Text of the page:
In an email today, Shirl elaborated that this is an old Scottish proverb that implies, "May you always have a fire in your hearth, may there always be food on your table and may there always be welcome for a stranger." I was delighted to add a SCOTTISH proverb to my repertoire of Irish sayings.

Shirl also sent a calendar and bunch of brochures and pamphlets about the area, so now I am drooling over Scottish wildflowers and cultivated flower gardens; highland stags, grouse and trout; misty moors and lofty mountains; Highland Stoneware (, and even the big-horned shaggy red Scottish cattle. I so much want to visit the standing stones of the Shetland and Orkney Isles, just off the northern tip of Scotland. I want to climb the (low) mountains and descend the valleys. I want to see the lights of Inverness. I'd even venture down to the Lowlands to take a look 'round Edinburgh, walk the Royal Mile, see Edinburgh Castle and pay a visit The Palace of Holyroodhouse, residence of my old friend Mary, Queen of Scots.

One of the presents was in a gift bag from Dunrobin Castle, about a mile from Golspie, where Shirl lives. Of course I had to immediately google this marvelous French-influenced castle and its lovely grounds.


Of course most of all I want to visit Shirl, her family, and other Munro relatives. But, I doubt I'll ever get there. Dan and I had actually planned to go to Scotland on our 25th anniversary, but we had what you might call a "Reversal of Fortune" and never made it. But if we had gone we wouldn't have known about Shirl and the other relatives anyway. A month before our 25th anniversary, Dan had a heart attack and by the time the anniversary rolled around he was still feeling very fragile. We made it as far as Deadwood, SD, to celebrate. What a far cry from Scotland!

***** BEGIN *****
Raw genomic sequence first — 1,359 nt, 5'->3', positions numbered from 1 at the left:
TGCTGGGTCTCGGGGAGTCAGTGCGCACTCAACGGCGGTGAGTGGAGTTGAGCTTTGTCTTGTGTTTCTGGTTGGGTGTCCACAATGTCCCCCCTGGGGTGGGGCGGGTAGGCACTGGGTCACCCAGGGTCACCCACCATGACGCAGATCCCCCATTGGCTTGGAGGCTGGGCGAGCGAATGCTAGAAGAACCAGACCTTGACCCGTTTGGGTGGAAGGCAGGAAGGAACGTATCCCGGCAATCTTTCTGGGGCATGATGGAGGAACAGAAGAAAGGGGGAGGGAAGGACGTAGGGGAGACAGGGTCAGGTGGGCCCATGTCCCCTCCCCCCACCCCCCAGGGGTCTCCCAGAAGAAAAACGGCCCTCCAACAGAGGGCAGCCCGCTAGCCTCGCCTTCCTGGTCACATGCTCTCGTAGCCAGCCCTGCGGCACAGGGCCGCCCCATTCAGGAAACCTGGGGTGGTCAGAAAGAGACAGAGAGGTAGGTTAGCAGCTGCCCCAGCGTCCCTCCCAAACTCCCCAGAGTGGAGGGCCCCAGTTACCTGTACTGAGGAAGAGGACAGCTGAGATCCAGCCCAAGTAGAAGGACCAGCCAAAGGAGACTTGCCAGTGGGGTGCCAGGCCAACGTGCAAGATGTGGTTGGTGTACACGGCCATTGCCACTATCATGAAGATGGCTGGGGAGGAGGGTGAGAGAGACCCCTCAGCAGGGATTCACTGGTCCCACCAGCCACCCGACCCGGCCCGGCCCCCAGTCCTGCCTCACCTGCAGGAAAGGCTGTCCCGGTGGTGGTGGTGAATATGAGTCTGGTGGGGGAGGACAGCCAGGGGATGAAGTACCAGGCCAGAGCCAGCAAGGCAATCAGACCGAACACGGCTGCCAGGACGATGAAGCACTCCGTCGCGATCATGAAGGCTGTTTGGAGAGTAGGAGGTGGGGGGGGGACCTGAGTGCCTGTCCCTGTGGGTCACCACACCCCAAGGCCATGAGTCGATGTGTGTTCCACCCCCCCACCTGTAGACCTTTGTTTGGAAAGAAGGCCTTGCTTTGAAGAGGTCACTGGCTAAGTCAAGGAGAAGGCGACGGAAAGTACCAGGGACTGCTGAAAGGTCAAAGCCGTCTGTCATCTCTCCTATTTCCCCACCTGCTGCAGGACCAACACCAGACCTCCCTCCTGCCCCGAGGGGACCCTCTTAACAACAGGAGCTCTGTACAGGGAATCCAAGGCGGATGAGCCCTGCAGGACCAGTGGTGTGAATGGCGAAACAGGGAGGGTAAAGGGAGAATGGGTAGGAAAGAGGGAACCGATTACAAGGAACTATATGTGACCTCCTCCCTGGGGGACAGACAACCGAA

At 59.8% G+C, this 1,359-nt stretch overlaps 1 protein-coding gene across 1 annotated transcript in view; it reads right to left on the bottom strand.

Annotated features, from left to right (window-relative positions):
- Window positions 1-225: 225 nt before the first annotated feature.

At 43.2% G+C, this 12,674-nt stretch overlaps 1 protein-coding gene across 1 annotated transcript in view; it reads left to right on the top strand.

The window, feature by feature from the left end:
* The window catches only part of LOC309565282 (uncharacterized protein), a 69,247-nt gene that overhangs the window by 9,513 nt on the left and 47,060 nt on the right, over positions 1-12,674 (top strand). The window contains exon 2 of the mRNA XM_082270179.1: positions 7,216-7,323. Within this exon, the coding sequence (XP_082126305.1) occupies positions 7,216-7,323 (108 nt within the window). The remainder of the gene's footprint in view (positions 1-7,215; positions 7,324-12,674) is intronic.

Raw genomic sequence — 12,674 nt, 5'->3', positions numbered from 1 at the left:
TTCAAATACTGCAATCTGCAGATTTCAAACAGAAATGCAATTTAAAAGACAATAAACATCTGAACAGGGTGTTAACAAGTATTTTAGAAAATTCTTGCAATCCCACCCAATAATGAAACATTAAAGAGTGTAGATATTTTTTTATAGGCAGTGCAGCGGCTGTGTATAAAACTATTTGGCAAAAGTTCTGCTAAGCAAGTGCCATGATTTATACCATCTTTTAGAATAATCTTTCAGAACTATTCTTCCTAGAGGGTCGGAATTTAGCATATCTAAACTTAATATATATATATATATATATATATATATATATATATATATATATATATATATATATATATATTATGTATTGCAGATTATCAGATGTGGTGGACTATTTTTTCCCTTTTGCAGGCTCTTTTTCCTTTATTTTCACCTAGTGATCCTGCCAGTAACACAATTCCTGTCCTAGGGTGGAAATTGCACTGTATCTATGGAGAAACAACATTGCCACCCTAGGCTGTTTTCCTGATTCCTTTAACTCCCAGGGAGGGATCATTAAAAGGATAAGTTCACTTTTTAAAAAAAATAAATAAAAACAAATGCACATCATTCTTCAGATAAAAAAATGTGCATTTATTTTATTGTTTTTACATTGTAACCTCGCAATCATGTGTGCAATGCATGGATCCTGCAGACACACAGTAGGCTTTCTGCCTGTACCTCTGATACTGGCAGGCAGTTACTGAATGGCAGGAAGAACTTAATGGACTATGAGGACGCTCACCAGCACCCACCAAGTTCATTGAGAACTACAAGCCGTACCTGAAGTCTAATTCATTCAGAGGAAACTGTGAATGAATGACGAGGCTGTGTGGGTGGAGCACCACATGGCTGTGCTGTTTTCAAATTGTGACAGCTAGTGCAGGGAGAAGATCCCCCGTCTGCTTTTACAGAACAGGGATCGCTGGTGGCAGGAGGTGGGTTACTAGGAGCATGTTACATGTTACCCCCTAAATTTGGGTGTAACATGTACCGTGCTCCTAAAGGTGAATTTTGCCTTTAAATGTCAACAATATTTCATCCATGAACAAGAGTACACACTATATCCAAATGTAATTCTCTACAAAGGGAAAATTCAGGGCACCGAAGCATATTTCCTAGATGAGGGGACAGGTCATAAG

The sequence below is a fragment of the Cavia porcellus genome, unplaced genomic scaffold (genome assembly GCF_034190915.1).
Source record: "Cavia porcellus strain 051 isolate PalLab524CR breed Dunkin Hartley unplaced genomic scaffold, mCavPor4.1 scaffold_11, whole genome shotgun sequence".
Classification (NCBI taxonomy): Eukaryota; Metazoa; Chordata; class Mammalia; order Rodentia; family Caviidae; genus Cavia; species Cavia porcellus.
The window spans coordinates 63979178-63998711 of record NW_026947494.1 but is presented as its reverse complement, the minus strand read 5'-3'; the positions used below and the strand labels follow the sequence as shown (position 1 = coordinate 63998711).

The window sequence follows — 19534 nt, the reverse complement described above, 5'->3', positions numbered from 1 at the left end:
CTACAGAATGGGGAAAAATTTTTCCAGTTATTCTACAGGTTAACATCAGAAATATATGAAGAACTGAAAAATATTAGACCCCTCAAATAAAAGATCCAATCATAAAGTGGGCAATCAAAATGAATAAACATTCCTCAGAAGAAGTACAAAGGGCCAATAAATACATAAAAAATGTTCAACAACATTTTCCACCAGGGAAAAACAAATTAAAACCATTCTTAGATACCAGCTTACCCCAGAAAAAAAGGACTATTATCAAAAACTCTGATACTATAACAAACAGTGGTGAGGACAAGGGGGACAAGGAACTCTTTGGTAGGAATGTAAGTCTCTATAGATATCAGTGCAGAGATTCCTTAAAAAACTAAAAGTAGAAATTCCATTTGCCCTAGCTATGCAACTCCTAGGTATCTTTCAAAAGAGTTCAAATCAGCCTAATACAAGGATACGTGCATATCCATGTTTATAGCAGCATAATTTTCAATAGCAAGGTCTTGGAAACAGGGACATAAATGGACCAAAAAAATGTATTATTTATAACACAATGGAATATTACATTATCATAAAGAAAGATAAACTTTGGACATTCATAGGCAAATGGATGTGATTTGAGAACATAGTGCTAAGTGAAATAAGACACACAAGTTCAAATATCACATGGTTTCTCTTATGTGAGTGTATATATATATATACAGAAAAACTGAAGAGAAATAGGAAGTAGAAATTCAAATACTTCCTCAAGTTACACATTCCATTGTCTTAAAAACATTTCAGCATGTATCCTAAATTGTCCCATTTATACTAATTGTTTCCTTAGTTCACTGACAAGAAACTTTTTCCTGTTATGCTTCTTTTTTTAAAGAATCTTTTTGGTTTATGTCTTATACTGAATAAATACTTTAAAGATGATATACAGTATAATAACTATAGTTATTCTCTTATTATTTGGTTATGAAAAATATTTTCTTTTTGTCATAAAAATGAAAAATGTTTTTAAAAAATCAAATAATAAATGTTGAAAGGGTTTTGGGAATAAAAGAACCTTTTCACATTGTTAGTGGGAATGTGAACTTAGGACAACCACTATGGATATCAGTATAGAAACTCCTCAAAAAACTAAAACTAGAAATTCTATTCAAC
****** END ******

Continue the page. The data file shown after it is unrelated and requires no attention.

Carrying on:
Our 35th anniversary is in two years, but I'm pretty sure we won't make it by then. But we could shoot for our 40th. I can dream, can't I?

Saturday, April 21, 2007


The small print reads:
"Bullies attack the best and brightest employees, eroding their self-esteem and dignity. They demoralize the departments they work in, and undermine creativity and joy. They jeopardize their employer's reputation and put them at risk of liability. They disrupt service to customers and diminish the value to shareholders. The serious consequences of mobbing are very real and hurt us all. It's time to say ENOUGH IS ENOUGH."

I learned two things Friday. One is that I will be awarded unemployment compensation, as it was determined there was no misconduct involved when I lost my job. Well DUH! But I had to pretty much prove it to the the u.c. people before I won out. I also learned that North Dakota is a "fire at will" state, meaning if you do not have a contract, your employer can fire you for good cause, bad cause, or NO CAUSE AT ALL. As one source states, your employer can fire you if you wear green and green gives her a headache.

I know that if my wonderful former supervisor Marilyn hadn't recently retired I would still be at my job, moving right along at 9 years plus. Marilyn was my boss for 8 years and 9 months of that time. But there was a small part of me that knew that once Marilyn was gone I was a goner too. Once I learned our department was being transferred to our sister office, I was afraid - very afraid - because I had already heard stories about the person who would eventually become my supervisor. Her reputation had preceded her.

I am a victim of a toxic work environment and workplace bullying, and right now I'm checking out what legal recourse I have. If I lived in England, Canada or Australia I'd have an excellent chance at recourse, because they have better laws against this no-longer-tolerated problem.

Please don't call me disgruntled. As Steve Carell in "The Office" would say, I am "gruntled, very gruntled." Even considering that have I lost my livelihood and my health insurance, and will likely be discriminated against in the job market because I am 57 years old, I am happy.